Severance will often be offered to you as a payout over a period of time (usually in monthly increments and in coordination with your employer’s regular payroll schedule.) However, severance, like a settlement offer, can be and should be a lump sum. There is no rule that says employers must pay it out to you as they would with your regular paychecks, even though such payments are often considered income and taxed as such. Don’t forget you are no longer employed there, and you are no longer on their payroll. So, any argument they make to pay you as “payroll” is disingenuous and only serves their benefit. In that you will likely be signing a release of all future claims against your employer as well as possibly agreeing to other restrictive covenants described above, in return for the severance payment, you should have the upper hand in the arrangements regarding that payment. Not only is it optimal financially for you to have your severance money paid up front and in a lump sum, but it is optimal from an exposure standpoint. For one, you might not know how financially sound or healthy your employer is. After all, they are terminating employees, which could be a sign that business is bad. Therefore, it is prudent to get your severance dollars up front and in full if possible, in order to avoid any potential inability of them to pay out their remaining obligations. In addition, because any agreement will bind you to comply with the contract terms, where there is a payout arrangement, employers have more leverage to withhold payments to you under the notion that there has been some alleged breach of the contract terms. Lastly, where there is no express severance policy or agreement already in place, there are no hard and fast rules about how much severance you are entitled to. While many employers attempt to correlate your severance payment to how long you have worked there, or to have it reflect a certain number of weeks’ pay for each year you were employed, this is all arbitrary and as a result, usually negotiable.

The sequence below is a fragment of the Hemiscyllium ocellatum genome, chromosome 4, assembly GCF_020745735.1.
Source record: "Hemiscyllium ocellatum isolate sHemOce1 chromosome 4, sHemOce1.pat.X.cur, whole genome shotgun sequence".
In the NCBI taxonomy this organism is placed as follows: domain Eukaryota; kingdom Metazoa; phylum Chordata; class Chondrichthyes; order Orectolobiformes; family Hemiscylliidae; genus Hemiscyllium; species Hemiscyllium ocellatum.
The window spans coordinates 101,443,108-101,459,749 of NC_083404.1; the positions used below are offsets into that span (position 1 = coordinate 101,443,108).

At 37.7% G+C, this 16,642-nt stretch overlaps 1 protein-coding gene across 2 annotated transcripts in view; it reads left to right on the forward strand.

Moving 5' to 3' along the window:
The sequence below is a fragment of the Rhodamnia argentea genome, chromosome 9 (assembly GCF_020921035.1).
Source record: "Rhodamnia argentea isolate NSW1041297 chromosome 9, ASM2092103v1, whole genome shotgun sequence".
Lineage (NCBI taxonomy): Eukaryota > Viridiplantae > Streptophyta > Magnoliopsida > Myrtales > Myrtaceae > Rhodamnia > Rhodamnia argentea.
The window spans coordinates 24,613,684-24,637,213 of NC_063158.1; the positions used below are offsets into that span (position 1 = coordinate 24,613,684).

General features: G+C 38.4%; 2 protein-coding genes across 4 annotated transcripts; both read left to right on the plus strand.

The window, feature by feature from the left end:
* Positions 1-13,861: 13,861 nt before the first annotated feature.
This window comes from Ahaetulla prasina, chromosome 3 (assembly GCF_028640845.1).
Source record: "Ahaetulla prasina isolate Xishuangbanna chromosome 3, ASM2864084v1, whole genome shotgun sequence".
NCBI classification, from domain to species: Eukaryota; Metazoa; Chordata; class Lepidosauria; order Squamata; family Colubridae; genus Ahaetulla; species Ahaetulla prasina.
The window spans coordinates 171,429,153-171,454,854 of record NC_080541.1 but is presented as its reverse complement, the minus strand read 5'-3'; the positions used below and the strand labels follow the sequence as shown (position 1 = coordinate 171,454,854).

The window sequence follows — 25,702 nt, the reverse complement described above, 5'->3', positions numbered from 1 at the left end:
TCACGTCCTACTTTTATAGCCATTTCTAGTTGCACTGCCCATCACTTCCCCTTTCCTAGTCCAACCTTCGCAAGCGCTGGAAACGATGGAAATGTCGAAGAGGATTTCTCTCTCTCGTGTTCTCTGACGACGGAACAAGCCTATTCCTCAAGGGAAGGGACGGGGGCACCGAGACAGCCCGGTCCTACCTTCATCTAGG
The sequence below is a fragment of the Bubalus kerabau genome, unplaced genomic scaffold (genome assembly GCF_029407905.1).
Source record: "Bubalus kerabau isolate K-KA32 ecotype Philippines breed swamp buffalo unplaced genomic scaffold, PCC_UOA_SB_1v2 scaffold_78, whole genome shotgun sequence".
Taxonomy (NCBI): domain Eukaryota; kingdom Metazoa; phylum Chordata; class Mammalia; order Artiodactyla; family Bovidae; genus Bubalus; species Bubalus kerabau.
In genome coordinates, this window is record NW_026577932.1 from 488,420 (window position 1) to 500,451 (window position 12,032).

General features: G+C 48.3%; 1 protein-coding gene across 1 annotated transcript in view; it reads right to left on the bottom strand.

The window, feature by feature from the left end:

Bottom line: Severance is not payroll and should be paid to you up front as a lump sum, taking into account not just how long you have been there, but all of the circumstances surrounding your departure, including whether you have potential legal claims and what they are asking you to agree to in return.
ULTIMATE BOTTOM LINE: If you have been presented with a severance agreement/severance policy either at the outset of your employment, during your employment, or at the time of your termination, please do not sign until you have consulted with an employment attorney. We are happy to help you in this situation and we can be retained on a limited hourly basis to guide you through this stressful process.
5 Essential Things To Know About Severance Agreements. Feel free to contact us at any time or call 203-255-4150 or email at email@example.com.